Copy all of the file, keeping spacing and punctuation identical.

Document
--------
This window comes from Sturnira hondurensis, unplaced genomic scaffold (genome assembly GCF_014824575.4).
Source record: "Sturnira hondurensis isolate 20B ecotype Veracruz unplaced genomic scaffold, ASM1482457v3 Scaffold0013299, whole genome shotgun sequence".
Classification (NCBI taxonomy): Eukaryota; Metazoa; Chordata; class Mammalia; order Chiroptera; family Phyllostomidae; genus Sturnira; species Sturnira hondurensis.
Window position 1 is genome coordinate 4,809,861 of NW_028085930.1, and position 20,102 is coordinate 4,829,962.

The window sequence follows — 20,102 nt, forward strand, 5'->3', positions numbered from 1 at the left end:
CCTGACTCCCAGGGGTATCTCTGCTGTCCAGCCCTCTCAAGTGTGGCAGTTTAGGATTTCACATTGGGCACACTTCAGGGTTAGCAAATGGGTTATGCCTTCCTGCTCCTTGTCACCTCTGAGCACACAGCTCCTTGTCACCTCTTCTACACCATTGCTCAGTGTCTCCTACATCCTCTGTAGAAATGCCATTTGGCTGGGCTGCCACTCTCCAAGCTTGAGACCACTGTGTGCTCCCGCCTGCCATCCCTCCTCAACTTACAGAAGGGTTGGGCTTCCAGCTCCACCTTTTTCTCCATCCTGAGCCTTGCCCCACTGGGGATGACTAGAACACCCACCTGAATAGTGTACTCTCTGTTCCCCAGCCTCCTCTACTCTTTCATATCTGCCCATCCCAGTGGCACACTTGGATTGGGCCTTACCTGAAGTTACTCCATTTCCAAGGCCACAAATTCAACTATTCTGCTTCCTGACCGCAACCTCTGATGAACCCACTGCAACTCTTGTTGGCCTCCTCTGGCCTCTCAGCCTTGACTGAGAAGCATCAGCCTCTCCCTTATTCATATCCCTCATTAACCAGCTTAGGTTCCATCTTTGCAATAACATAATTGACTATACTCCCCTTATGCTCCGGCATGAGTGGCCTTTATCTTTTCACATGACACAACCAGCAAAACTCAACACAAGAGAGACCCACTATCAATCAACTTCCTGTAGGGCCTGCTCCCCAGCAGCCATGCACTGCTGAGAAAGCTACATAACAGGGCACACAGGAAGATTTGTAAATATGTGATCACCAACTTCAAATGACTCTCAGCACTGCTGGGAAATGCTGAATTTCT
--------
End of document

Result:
This window comes from Sturnira hondurensis, unplaced genomic scaffold (genome assembly GCF_014824575.4).
Source record: "Sturnira hondurensis isolate 20B ecotype Veracruz unplaced genomic scaffold, ASM1482457v3 Scaffold0013299, whole genome shotgun sequence".
Classification (NCBI taxonomy): Eukaryota; Metazoa; Chordata; class Mammalia; order Chiroptera; family Phyllostomidae; genus Sturnira; species Sturnira hondurensis.
Window position 1 is genome coordinate 4,809,861 of NW_028085930.1, and position 20,102 is coordinate 4,829,962.

The window sequence follows — 20,102 nt, forward strand, 5'->3', positions numbered from 1 at the left end:
CCTGACTCCCAGGGGTATCTCTGCTGTCCAGCCCTCTCAAGTGTGGCAGTTTAGGATTTCACATTGGGCACACTTCAGGGTTAGCAAATGGGTTATGCCTTCCTGCTCCTTGTCACCTCTGAGCACACAGCTCCTTGTCACCTCTTCTACACCATTGCTCAGTGTCTCCTACATCCTCTGTAGAAATGCCATTTGGCTGGGCTGCCACTCTCCAAGCTTGAGACCACTGTGTGCTCCCGCCTGCCATCCCTCCTCAACTTACAGAAGGGTTGGGCTTCCAGCTCCACCTTTTTCTCCATCCTGAGCCTTGCCCCACTGGGGATGACTAGAACACCCACCTGAATAGTGTACTCTCTGTTCCCCAGCCTCCTCTACTCTTTCATATCTGCCCATCCCAGTGGCACACTTGGATTGGGCCTTACCTGAAGTTACTCCATTTCCAAGGCCACAAATTCAACTATTCTGCTTCCTGACCGCAACCTCTGATGAACCCACTGCAACTCTTGTTGGCCTCCTCTGGCCTCTCAGCCTTGACTGAGAAGCATCAGCCTCTCCCTTATTCATATCCCTCATTAACCAGCTTAGGTTCCATCTTTGCAATAACATAATTGACTATACTCCCCTTATGCTCCGGCATGAGTGGCCTTTATCTTTTCACATGACACAACCAGCAAAACTCAACACAAGAGAGACCCACTATCAATCAACTTCCTGTAGGGCCTGCTCCCCAGCAGCCATGCACTGCTGAGAAAGCTACATAACAGGGCACACAGGAAGATTTGTAAATATGTGATCACCAACTTCAAATGACTCTCAGCACTGCTGGGAAATGCTGAATTTCT